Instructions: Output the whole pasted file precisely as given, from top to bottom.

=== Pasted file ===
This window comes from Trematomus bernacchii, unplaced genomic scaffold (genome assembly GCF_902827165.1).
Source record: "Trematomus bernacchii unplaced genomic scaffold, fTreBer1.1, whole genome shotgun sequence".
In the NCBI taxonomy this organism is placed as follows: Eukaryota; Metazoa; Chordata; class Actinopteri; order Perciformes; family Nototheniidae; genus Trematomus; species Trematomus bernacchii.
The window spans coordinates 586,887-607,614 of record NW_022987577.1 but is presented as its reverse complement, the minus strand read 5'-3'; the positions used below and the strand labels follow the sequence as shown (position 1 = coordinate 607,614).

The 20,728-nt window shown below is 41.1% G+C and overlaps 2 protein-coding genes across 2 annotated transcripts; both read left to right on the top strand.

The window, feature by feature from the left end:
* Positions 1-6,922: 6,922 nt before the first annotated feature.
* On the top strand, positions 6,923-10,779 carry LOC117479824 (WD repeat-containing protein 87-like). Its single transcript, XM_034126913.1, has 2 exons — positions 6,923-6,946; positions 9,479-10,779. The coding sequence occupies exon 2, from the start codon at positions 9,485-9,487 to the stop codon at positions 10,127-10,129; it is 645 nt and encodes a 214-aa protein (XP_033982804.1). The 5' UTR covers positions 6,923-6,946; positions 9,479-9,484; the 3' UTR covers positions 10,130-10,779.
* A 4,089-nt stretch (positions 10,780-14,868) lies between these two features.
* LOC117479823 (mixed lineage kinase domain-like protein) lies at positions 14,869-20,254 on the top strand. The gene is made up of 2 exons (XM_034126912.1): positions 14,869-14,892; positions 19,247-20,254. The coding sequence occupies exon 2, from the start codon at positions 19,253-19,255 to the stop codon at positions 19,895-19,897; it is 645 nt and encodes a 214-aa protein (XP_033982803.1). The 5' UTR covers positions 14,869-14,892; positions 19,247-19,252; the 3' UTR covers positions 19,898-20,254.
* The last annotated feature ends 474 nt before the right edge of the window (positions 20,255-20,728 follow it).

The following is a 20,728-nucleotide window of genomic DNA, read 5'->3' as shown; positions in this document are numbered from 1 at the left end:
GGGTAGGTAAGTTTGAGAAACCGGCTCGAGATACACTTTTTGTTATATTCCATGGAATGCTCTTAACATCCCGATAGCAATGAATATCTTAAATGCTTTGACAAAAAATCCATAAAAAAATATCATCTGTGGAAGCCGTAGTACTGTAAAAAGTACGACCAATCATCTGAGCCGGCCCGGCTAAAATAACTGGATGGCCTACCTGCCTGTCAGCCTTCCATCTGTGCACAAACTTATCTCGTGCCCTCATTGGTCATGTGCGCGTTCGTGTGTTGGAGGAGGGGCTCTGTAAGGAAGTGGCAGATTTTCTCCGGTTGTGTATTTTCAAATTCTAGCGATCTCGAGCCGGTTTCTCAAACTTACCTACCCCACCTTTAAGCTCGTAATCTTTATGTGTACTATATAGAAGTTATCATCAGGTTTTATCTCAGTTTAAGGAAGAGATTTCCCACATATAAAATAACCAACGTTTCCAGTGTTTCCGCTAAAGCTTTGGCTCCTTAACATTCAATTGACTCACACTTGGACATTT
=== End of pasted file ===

This window comes from Trematomus bernacchii, unplaced genomic scaffold (genome assembly GCF_902827165.1).
Source record: "Trematomus bernacchii unplaced genomic scaffold, fTreBer1.1, whole genome shotgun sequence".
In the NCBI taxonomy this organism is placed as follows: Eukaryota; Metazoa; Chordata; class Actinopteri; order Perciformes; family Nototheniidae; genus Trematomus; species Trematomus bernacchii.
The window spans coordinates 586,887-607,614 of record NW_022987577.1 but is presented as its reverse complement, the minus strand read 5'-3'; the positions used below and the strand labels follow the sequence as shown (position 1 = coordinate 607,614).

The 20,728-nt window shown below is 41.1% G+C and overlaps 2 protein-coding genes across 2 annotated transcripts; both read left to right on the top strand.

The window, feature by feature from the left end:
* Positions 1-6,922: 6,922 nt before the first annotated feature.
* On the top strand, positions 6,923-10,779 carry LOC117479824 (WD repeat-containing protein 87-like). Its single transcript, XM_034126913.1, has 2 exons — positions 6,923-6,946; positions 9,479-10,779. The coding sequence occupies exon 2, from the start codon at positions 9,485-9,487 to the stop codon at positions 10,127-10,129; it is 645 nt and encodes a 214-aa protein (XP_033982804.1). The 5' UTR covers positions 6,923-6,946; positions 9,479-9,484; the 3' UTR covers positions 10,130-10,779.
* A 4,089-nt stretch (positions 10,780-14,868) lies between these two features.
* LOC117479823 (mixed lineage kinase domain-like protein) lies at positions 14,869-20,254 on the top strand. The gene is made up of 2 exons (XM_034126912.1): positions 14,869-14,892; positions 19,247-20,254. The coding sequence occupies exon 2, from the start codon at positions 19,253-19,255 to the stop codon at positions 19,895-19,897; it is 645 nt and encodes a 214-aa protein (XP_033982803.1). The 5' UTR covers positions 14,869-14,892; positions 19,247-19,252; the 3' UTR covers positions 19,898-20,254.
* The last annotated feature ends 474 nt before the right edge of the window (positions 20,255-20,728 follow it).

The following is a 20,728-nucleotide window of genomic DNA, read 5'->3' as shown; positions in this document are numbered from 1 at the left end:
GGGTAGGTAAGTTTGAGAAACCGGCTCGAGATACACTTTTTGTTATATTCCATGGAATGCTCTTAACATCCCGATAGCAATGAATATCTTAAATGCTTTGACAAAAAATCCATAAAAAAATATCATCTGTGGAAGCCGTAGTACTGTAAAAAGTACGACCAATCATCTGAGCCGGCCCGGCTAAAATAACTGGATGGCCTACCTGCCTGTCAGCCTTCCATCTGTGCACAAACTTATCTCGTGCCCTCATTGGTCATGTGCGCGTTCGTGTGTTGGAGGAGGGGCTCTGTAAGGAAGTGGCAGATTTTCTCCGGTTGTGTATTTTCAAATTCTAGCGATCTCGAGCCGGTTTCTCAAACTTACCTACCCCACCTTTAAGCTCGTAATCTTTATGTGTACTATATAGAAGTTATCATCAGGTTTTATCTCAGTTTAAGGAAGAGATTTCCCACATATAAAATAACCAACGTTTCCAGTGTTTCCGCTAAAGCTTTGGCTCCTTAACATTCAATTGACTCACACTTGGACATTT